|Publication number||US7132251 B1|
|Application number||US 10/275,222|
|Publication date||Nov 7, 2006|
|Filing date||Nov 3, 2000|
|Priority date||May 4, 2000|
|Publication number||10275222, 275222, PCT/2000/30402, PCT/US/0/030402, PCT/US/0/30402, PCT/US/2000/030402, PCT/US/2000/30402, PCT/US0/030402, PCT/US0/30402, PCT/US0030402, PCT/US030402, PCT/US2000/030402, PCT/US2000/30402, PCT/US2000030402, PCT/US200030402, US 7132251 B1, US 7132251B1, US-B1-7132251, US7132251 B1, US7132251B1|
|Inventors||Ofer Markman, Assaf (Assaph) Peretz Oron, Chana Rothemann-Schertz|
|Original Assignee||Procognia Ltd|
|Export Citation||BiBTeX, EndNote, RefMan|
|Patent Citations (7), Non-Patent Citations (10), Referenced by (25), Classifications (5), Legal Events (5)|
|External Links: USPTO, USPTO Assignment, Espacenet|
This application is a 371 US National filing of PCT/US00/30402, filed Nov. 3, 2000, which in turn claims priority to Israel Application 00/00256, filed May 4, 2000. The contents of these applications are incorporated herein by reference in their entirety.
The invention relates generally to a method for analyzing molecules containing polysaccharides and more particularly to a method for analyzing polysaccharides based using saccharide-binding agents such as lectins.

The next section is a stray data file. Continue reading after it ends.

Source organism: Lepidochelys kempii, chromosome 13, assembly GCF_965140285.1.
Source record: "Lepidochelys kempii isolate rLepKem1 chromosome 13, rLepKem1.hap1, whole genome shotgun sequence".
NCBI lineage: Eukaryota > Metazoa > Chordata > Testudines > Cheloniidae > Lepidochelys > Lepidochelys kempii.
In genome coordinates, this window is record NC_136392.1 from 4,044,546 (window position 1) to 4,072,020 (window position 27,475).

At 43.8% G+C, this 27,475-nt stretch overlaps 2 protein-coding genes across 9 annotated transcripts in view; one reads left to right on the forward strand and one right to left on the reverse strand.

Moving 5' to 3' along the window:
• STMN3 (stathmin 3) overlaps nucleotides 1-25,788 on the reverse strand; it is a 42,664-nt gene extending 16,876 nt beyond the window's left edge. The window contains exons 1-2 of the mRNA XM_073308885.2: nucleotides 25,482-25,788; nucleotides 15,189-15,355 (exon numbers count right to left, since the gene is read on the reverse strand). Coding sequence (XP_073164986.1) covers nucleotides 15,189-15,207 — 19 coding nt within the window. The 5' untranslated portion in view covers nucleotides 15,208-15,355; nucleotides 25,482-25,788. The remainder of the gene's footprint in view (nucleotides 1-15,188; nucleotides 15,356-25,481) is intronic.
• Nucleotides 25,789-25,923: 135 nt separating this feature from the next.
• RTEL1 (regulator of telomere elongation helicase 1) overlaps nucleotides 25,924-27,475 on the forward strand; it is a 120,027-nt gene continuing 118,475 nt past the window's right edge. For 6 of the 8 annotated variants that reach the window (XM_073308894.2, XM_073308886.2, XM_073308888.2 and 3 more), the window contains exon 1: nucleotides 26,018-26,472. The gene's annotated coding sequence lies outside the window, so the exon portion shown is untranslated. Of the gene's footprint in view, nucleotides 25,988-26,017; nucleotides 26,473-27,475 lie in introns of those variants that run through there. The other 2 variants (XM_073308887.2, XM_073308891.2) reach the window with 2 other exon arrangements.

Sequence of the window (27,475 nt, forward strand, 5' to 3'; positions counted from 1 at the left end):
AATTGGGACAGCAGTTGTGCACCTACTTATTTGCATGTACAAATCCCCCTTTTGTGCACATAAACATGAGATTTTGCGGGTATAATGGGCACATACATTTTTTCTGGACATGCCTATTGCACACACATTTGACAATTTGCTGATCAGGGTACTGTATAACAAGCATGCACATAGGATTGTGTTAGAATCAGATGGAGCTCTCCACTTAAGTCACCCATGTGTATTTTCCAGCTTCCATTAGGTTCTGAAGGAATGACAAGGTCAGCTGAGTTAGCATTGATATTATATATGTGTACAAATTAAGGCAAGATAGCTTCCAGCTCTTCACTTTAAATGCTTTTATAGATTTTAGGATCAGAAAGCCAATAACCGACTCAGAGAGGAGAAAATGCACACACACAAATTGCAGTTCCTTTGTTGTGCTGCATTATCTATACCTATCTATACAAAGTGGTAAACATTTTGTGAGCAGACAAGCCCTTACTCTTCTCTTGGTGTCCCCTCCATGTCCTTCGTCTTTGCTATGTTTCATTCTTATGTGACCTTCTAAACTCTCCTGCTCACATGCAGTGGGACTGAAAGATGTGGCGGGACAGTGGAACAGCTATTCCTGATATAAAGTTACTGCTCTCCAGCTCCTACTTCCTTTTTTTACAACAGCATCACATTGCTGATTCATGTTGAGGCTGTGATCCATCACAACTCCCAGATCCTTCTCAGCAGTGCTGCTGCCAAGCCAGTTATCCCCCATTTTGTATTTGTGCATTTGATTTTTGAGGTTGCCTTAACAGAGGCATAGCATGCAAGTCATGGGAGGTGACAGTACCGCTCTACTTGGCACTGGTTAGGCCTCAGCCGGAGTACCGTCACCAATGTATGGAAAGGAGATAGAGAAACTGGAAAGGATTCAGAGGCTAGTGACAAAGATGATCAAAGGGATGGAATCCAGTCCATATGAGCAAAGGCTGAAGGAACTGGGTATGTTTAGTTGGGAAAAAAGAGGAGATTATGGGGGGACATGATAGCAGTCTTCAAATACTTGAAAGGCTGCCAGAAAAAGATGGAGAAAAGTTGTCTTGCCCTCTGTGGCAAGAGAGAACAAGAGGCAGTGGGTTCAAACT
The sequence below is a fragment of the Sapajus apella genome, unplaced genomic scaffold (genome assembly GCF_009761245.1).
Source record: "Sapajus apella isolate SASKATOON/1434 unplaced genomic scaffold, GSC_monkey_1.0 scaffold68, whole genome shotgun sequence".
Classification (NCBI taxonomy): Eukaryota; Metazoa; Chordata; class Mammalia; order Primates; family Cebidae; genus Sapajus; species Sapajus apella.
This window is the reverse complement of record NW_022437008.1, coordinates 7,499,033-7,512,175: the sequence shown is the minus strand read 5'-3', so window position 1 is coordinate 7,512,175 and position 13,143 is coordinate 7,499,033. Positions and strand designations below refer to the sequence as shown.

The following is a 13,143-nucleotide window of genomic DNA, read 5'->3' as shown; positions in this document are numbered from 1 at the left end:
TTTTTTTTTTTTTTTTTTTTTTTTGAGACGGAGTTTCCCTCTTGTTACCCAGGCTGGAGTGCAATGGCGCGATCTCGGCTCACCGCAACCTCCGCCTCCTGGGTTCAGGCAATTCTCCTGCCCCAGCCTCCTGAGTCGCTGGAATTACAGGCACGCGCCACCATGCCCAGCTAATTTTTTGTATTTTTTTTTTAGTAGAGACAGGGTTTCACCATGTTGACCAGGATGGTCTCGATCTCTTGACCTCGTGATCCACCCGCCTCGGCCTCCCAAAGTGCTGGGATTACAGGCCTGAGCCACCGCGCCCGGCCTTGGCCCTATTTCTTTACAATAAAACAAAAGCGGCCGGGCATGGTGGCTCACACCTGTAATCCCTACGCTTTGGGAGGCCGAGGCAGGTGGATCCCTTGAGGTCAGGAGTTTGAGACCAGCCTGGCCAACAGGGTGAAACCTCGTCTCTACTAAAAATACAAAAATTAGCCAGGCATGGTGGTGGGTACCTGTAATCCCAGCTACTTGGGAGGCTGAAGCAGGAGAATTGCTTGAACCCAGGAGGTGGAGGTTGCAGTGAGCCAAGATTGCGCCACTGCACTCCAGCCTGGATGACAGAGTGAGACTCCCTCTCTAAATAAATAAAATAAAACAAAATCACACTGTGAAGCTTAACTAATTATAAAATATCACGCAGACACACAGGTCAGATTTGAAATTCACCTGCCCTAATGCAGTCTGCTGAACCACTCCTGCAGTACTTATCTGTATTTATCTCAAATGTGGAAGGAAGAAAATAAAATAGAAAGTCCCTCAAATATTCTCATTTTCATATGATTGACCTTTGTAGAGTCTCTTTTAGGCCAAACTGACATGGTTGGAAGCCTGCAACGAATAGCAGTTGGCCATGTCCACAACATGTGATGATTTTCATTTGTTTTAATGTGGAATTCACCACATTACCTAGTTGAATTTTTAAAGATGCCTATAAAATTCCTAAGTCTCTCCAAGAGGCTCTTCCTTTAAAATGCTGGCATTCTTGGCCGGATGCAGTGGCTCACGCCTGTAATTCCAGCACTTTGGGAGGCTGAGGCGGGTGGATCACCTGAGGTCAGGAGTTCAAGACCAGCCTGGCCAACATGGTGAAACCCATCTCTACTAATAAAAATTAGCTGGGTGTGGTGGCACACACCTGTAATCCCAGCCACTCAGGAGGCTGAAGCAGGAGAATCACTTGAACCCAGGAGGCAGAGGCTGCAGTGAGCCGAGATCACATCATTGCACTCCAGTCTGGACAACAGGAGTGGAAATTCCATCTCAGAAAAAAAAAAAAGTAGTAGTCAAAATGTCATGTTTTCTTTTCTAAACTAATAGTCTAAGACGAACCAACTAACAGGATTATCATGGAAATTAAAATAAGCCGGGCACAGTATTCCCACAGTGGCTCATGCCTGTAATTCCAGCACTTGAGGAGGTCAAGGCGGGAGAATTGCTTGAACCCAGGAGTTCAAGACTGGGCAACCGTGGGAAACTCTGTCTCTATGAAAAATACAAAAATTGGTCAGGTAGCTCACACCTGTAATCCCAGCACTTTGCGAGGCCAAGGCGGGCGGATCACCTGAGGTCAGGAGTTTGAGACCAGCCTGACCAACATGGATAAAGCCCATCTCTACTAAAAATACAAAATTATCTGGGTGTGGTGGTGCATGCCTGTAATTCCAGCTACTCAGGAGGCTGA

Polysaccharides are polymers that include monosaccharide (sugar) units connected to each other via glycosidic bonds. These polymers have a structure that can be described in terms of the linear sequence of the monosaccharide subunits, which is known as the two-dimensional structure of the polysaccharide. Polysaccharides can also be described in terms of the structures formed in space by their component monosaccharide subunits.
A chain of monosaccharides that form a polysaccharide has two dissimilar ends. One end contains an aldehyde group and is known as the reducing end. The other end is known as the non-reducing end. A polysaccharide chain may also be connected to any of the C1, C2, C3, C4, or C6 atom if the sugar unit it is connected to is a hexose. In addition, a given monosaccharide may be linked to more than two different monosaccharides. Moreover, the connection to the C1 atom may be in either the α or β configuration. Thus, both the two-dimensional and three-dimensional structure of the carbohydrate polymer can be highly complex.